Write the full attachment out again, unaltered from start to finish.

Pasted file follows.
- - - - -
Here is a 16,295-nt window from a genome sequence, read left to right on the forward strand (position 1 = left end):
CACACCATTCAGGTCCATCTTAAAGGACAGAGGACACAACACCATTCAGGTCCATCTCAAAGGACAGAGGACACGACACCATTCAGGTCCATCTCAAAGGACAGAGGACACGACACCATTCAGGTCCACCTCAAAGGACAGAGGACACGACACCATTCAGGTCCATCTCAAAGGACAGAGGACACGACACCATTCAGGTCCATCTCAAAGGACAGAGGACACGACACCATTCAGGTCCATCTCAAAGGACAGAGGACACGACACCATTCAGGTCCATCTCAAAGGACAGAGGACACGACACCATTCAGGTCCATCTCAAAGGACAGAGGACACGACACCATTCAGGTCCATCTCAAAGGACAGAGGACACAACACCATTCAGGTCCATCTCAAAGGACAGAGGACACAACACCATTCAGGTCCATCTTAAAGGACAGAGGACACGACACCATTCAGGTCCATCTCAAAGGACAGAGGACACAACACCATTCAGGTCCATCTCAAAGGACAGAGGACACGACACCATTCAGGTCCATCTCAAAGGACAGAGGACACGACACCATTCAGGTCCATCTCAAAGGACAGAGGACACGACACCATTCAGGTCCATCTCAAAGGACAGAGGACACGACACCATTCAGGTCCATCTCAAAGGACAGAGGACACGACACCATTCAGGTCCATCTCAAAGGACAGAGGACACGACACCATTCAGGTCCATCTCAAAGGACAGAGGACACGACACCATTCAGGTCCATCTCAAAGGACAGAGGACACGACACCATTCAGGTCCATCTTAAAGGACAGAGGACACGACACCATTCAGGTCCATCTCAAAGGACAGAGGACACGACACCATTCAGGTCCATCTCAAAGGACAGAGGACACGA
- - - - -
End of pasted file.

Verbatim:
Here is a 16,295-nt window from a genome sequence, read left to right on the forward strand (position 1 = left end):
CACACCATTCAGGTCCATCTTAAAGGACAGAGGACACAACACCATTCAGGTCCATCTCAAAGGACAGAGGACACGACACCATTCAGGTCCATCTCAAAGGACAGAGGACACGACACCATTCAGGTCCACCTCAAAGGACAGAGGACACGACACCATTCAGGTCCATCTCAAAGGACAGAGGACACGACACCATTCAGGTCCATCTCAAAGGACAGAGGACACGACACCATTCAGGTCCATCTCAAAGGACAGAGGACACGACACCATTCAGGTCCATCTCAAAGGACAGAGGACACGACACCATTCAGGTCCATCTCAAAGGACAGAGGACACGACACCATTCAGGTCCATCTCAAAGGACAGAGGACACAACACCATTCAGGTCCATCTCAAAGGACAGAGGACACAACACCATTCAGGTCCATCTTAAAGGACAGAGGACACGACACCATTCAGGTCCATCTCAAAGGACAGAGGACACAACACCATTCAGGTCCATCTCAAAGGACAGAGGACACGACACCATTCAGGTCCATCTCAAAGGACAGAGGACACGACACCATTCAGGTCCATCTCAAAGGACAGAGGACACGACACCATTCAGGTCCATCTCAAAGGACAGAGGACACGACACCATTCAGGTCCATCTCAAAGGACAGAGGACACGACACCATTCAGGTCCATCTCAAAGGACAGAGGACACGACACCATTCAGGTCCATCTCAAAGGACAGAGGACACGACACCATTCAGGTCCATCTCAAAGGACAGAGGACACGACACCATTCAGGTCCATCTTAAAGGACAGAGGACACGACACCATTCAGGTCCATCTCAAAGGACAGAGGACACGACACCATTCAGGTCCATCTCAAAGGACAGAGGACACGA